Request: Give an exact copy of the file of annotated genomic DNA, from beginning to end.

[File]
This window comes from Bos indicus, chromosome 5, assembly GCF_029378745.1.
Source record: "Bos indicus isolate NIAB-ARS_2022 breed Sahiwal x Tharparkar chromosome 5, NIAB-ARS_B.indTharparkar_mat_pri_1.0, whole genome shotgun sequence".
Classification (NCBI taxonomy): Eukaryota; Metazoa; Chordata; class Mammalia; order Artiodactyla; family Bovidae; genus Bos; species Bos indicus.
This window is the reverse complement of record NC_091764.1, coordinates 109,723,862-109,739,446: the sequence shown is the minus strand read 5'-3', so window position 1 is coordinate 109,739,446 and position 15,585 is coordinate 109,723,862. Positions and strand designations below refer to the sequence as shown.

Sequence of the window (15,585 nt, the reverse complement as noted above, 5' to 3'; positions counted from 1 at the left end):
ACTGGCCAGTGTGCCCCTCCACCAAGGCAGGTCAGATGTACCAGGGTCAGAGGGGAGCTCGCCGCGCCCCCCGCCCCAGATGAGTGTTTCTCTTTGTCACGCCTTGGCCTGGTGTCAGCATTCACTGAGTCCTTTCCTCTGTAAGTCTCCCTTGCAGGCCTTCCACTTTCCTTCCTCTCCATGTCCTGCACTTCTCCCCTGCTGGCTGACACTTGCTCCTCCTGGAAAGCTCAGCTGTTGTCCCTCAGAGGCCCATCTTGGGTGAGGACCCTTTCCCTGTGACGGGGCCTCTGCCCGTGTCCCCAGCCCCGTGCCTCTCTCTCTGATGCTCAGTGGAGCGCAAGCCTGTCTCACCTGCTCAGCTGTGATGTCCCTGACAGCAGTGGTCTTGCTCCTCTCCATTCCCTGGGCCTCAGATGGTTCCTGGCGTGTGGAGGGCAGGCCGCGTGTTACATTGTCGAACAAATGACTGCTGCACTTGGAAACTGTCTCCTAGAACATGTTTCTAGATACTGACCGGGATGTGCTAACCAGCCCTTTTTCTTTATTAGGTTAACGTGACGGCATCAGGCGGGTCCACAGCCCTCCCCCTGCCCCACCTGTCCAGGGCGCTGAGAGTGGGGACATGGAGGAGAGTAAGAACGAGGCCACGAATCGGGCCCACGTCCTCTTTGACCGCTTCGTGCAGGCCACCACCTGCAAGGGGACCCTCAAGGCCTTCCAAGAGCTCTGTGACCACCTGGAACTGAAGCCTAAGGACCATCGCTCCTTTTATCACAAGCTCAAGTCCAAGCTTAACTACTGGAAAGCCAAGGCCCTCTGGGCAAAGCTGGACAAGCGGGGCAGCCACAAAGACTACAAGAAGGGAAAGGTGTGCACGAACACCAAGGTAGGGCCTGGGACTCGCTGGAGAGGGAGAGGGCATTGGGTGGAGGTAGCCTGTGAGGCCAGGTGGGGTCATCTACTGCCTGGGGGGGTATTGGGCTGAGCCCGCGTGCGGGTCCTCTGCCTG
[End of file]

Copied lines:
This window comes from Bos indicus, chromosome 5, assembly GCF_029378745.1.
Source record: "Bos indicus isolate NIAB-ARS_2022 breed Sahiwal x Tharparkar chromosome 5, NIAB-ARS_B.indTharparkar_mat_pri_1.0, whole genome shotgun sequence".
Classification (NCBI taxonomy): Eukaryota; Metazoa; Chordata; class Mammalia; order Artiodactyla; family Bovidae; genus Bos; species Bos indicus.
This window is the reverse complement of record NC_091764.1, coordinates 109,723,862-109,739,446: the sequence shown is the minus strand read 5'-3', so window position 1 is coordinate 109,739,446 and position 15,585 is coordinate 109,723,862. Positions and strand designations below refer to the sequence as shown.

Sequence of the window (15,585 nt, the reverse complement as noted above, 5' to 3'; positions counted from 1 at the left end):
ACTGGCCAGTGTGCCCCTCCACCAAGGCAGGTCAGATGTACCAGGGTCAGAGGGGAGCTCGCCGCGCCCCCCGCCCCAGATGAGTGTTTCTCTTTGTCACGCCTTGGCCTGGTGTCAGCATTCACTGAGTCCTTTCCTCTGTAAGTCTCCCTTGCAGGCCTTCCACTTTCCTTCCTCTCCATGTCCTGCACTTCTCCCCTGCTGGCTGACACTTGCTCCTCCTGGAAAGCTCAGCTGTTGTCCCTCAGAGGCCCATCTTGGGTGAGGACCCTTTCCCTGTGACGGGGCCTCTGCCCGTGTCCCCAGCCCCGTGCCTCTCTCTCTGATGCTCAGTGGAGCGCAAGCCTGTCTCACCTGCTCAGCTGTGATGTCCCTGACAGCAGTGGTCTTGCTCCTCTCCATTCCCTGGGCCTCAGATGGTTCCTGGCGTGTGGAGGGCAGGCCGCGTGTTACATTGTCGAACAAATGACTGCTGCACTTGGAAACTGTCTCCTAGAACATGTTTCTAGATACTGACCGGGATGTGCTAACCAGCCCTTTTTCTTTATTAGGTTAACGTGACGGCATCAGGCGGGTCCACAGCCCTCCCCCTGCCCCACCTGTCCAGGGCGCTGAGAGTGGGGACATGGAGGAGAGTAAGAACGAGGCCACGAATCGGGCCCACGTCCTCTTTGACCGCTTCGTGCAGGCCACCACCTGCAAGGGGACCCTCAAGGCCTTCCAAGAGCTCTGTGACCACCTGGAACTGAAGCCTAAGGACCATCGCTCCTTTTATCACAAGCTCAAGTCCAAGCTTAACTACTGGAAAGCCAAGGCCCTCTGGGCAAAGCTGGACAAGCGGGGCAGCCACAAAGACTACAAGAAGGGAAAGGTGTGCACGAACACCAAGGTAGGGCCTGGGACTCGCTGGAGAGGGAGAGGGCATTGGGTGGAGGTAGCCTGTGAGGCCAGGTGGGGTCATCTACTGCCTGGGGGGGTATTGGGCTGAGCCCGCGTGCGGGTCCTCTGCCTG